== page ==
Sources for the revised ruling included:
  • CCC (Canadian Consensus Criteria)
  • ICC (International  Consensus Criteria)
  • CDC’s criteria (1994)
  • Past SSA experience

Symptoms (from CDC 94):
  • Profound fatigue 6 mos or more – persistent or relapsing
  • Memory or concentration problems
  • Sore throat/swollen glands
  • Muscle or joint pain
  • Unrefreshing sleep
  • PEM

Look for add’l symptoms (some of these are new):
  • Muscle weakness
  • Disturbed sleep patterns
  • Visual difficulties
  • Orthostatic Intolerance (OI)
  • Respiratory difficulties
  • Cardiac abnormalities
  • GI symptoms
  • Urinary or bladder problems

Require objective medical evidence to support doctor’s diagnosis:

Medical signs:
  • Swollen lymph nodes/sore throat
  • Tender points (from FM)
  • Frequent viral infections with prolonged recovery (new)
  • Sinusitis (new)
  • Extreme pallor (new)
  • Weight changes (new)

Laboratory Findings:
  • Elevated EBV titers
  • Abnormal MRI scan
  • NMH (new) – [my note: Oddly, they’ve included NMH here but not POTS – potentially a big problem for some patients]
  • Other findings, such as exercise test and sleep study (new)

Adjudicator should consider add’l findings as research continues to advance, for example elevated  HHV-6.

Look for co-occurring conditions such as:
  • FM
  • TMJ
  • IBS
  • IC
  • Raynaud’s
  • Migraines
  • Myofacial pain syndrome
  • Sjogren’s Syndrome
  • Chronic lymphocytic thyroiditis
  • New allergies or intolerances (new)
  • Sensitivities to noise, odors, chemicals (new)
  • Loss of thermostatic ability – chills, night sweats, intolerance of temps (new)

5-Step Evaluation for all SSD applications:
    1. Currently working?
    2. Severe impairment?
    3. Does impairment meet listing? (NO listing currently for ME/CFS)
    4. Can the person do past work?
    5. Can the person do any work?

There is no listing for ME/CFS which means that ALL ME/CFS applications will have to go through steps 4 and 5.…or could meet an existing listing for another condition, such as “undifferentiated or mixed connective tissue disease” under immune disorders listing.

A listing has the weight of law and takes longer to get through the system than this type of ruling. A ruling is binding for adjudicators but is not binding in a court of law.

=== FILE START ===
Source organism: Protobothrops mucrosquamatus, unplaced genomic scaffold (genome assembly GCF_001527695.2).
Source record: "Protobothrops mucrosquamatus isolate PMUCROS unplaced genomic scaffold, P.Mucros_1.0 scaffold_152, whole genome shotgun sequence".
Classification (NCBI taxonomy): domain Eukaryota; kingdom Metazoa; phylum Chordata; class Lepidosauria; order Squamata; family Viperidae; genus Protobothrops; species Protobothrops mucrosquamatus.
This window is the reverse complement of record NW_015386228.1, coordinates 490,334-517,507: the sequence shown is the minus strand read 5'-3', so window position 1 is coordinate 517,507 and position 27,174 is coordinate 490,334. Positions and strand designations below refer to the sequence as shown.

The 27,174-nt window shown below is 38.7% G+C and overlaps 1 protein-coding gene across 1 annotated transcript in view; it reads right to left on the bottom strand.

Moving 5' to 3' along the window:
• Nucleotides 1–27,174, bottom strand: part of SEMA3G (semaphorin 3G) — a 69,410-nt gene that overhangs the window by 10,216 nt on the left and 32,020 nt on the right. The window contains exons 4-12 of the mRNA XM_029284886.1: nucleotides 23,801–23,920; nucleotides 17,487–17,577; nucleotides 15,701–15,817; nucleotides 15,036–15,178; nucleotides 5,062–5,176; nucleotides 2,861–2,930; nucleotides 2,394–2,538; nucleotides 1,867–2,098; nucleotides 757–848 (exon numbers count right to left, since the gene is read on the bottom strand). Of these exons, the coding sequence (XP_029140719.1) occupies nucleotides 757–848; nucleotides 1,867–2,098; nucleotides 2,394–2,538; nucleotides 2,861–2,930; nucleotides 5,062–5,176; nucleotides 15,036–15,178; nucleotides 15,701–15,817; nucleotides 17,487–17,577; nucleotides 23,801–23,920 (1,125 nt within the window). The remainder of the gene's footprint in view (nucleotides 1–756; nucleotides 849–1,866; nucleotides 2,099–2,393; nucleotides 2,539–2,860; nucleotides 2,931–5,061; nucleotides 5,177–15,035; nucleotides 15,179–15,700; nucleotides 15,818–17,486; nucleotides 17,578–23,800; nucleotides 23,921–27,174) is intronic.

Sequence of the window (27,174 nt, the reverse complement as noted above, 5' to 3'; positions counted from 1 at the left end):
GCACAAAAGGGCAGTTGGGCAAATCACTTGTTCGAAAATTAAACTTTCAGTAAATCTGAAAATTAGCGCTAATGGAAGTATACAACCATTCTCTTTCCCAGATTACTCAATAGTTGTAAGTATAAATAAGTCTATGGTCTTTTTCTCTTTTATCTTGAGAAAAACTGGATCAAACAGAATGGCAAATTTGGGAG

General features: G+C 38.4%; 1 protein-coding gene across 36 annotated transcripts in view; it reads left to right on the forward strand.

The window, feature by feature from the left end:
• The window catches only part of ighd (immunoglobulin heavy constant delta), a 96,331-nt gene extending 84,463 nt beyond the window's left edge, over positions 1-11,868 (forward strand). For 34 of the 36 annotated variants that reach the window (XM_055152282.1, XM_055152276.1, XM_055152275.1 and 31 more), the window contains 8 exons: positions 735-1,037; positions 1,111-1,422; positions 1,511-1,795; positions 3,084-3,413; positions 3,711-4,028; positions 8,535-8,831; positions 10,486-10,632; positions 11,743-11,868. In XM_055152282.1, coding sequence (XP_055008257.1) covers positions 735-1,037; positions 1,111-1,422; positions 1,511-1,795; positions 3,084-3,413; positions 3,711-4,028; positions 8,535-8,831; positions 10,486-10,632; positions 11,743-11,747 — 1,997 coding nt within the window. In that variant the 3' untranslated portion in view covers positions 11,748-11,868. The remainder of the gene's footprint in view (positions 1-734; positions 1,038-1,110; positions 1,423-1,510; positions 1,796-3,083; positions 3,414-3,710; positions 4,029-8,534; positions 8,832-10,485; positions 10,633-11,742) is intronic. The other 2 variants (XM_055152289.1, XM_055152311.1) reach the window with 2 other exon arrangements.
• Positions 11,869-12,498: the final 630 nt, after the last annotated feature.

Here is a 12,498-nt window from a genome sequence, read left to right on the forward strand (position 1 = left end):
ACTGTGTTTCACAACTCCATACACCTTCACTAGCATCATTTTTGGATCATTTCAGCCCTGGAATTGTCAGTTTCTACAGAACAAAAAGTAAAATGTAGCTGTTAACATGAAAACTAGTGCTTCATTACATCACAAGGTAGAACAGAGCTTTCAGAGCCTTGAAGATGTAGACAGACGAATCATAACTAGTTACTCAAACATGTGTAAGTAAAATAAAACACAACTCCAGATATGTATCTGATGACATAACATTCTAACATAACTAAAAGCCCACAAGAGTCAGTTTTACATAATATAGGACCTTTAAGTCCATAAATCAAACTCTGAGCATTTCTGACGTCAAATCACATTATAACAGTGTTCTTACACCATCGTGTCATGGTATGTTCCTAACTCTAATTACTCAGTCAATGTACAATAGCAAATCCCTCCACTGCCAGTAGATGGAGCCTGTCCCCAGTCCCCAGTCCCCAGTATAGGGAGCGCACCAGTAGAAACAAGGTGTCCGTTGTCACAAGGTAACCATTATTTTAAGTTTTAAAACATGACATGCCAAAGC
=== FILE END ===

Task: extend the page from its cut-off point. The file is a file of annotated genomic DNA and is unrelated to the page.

Could this ruling be a first step toward a listing for ME/CFS?
Maybe someday– need more research and eventually testing that can prove ME/CFS and indicate severity. SS would move forward as soon as there is medical evidence to support a listing.

Numbers for those with ME/CFS who applied for SSDI and those who were approved at various stages?
No current data available. Past data has been presented at CFSAC and should be available on their website.

Is exercise test or neurocognitive testing sufficient to establish disability?
Those would be sufficient to establish MDI, but establishing degree of disability will still rely on steps 4 & 5.

Tuesday, June 17, 2014

Movie Tuesday 6/17

Ah, I got all wrapped up in watching the CFSAC meeting online yesterday and today and didn't have time for a Movie Monday post, so here it is a day late. By the way, I learned some interesting things about revisions to the Social Security rulings for ME/CFS watching today's meeting, so I will summarize that for you in the next few days.

We watched a lot of movies this weekend because our youngest son (who doesn't like to watch much TV or movies) was away at the beach with friends, so the remaining three of us had a movie fest! With two men and me, it was back to action and suspense this weekend!

During the week, my older son and I painstakingly went through the Redbox listings from home, looking up titles on some of my favorite movie websites, to pick out one that all three of us would like. After all that research, we did enjoy the movie...but my husband pointed out that he and I had seen it before, a fact I didn't believe until the very ending! One of the benefits of brain fog.

Anyway, we watched Inside Man, a very clever caper movie directed by Spike Lee with an outstanding cast. Clive Owen stars as the lead bank robber in a big operation with dozens of hostages, while Denzel Washington plays his nemesis in the police force, a hostage specialist brought in for the case. Jodie Foster also stars as a highly-paid "fixer" for powerful and wealthy people whose role is not clear early in the film. The movie unfolds with plenty of suspension, as the small group of robbers hold a large group of people hostage and talk to the police. The criminals seem to have thought of everything. It's an elaborate heist, in which they always seem to be one step (or two or three) ahead of the police. If you like good twisty caper movies, this is a great one! We all enjoyed it (even though my husband remembered how it ended!).

Saturday night, the three of us settled in with Homefront, a suspense/action movie starring one of our favorite actors, Jason Statham (speaking of caper films, he was excellent in The Italian Job). Here, he plays an ex-DEA agent who broke up a meth operation in New Orleans by working undercover as a gang member and got the crime leader's son killed in the process. He and his adorable daughter have moved to rural Louisiana (he with a new name) in order to try to live a quiet life away from the nasty criminals who want him dead. Despite his efforts to lay low, he runs afoul of some locals with connections to the drug trade (James Franco plays a truly scary drug dealer), and before long, his old enemies are tracking him down. Surprisngly, this movie was written by Sylvester Stallone (I didn't know he wrote screenplays), based on a book, and although it is mainly an action-packed thriller with lots of fights, explosions, and gunfire, it also has plenty of heart and warmth. Statham plays a loving father just as well as he plays a tough guy, and the relationship between he and his daughter in the movie is wonderful. Again, we all enjoyed it...and this time, none of us knew how it ended!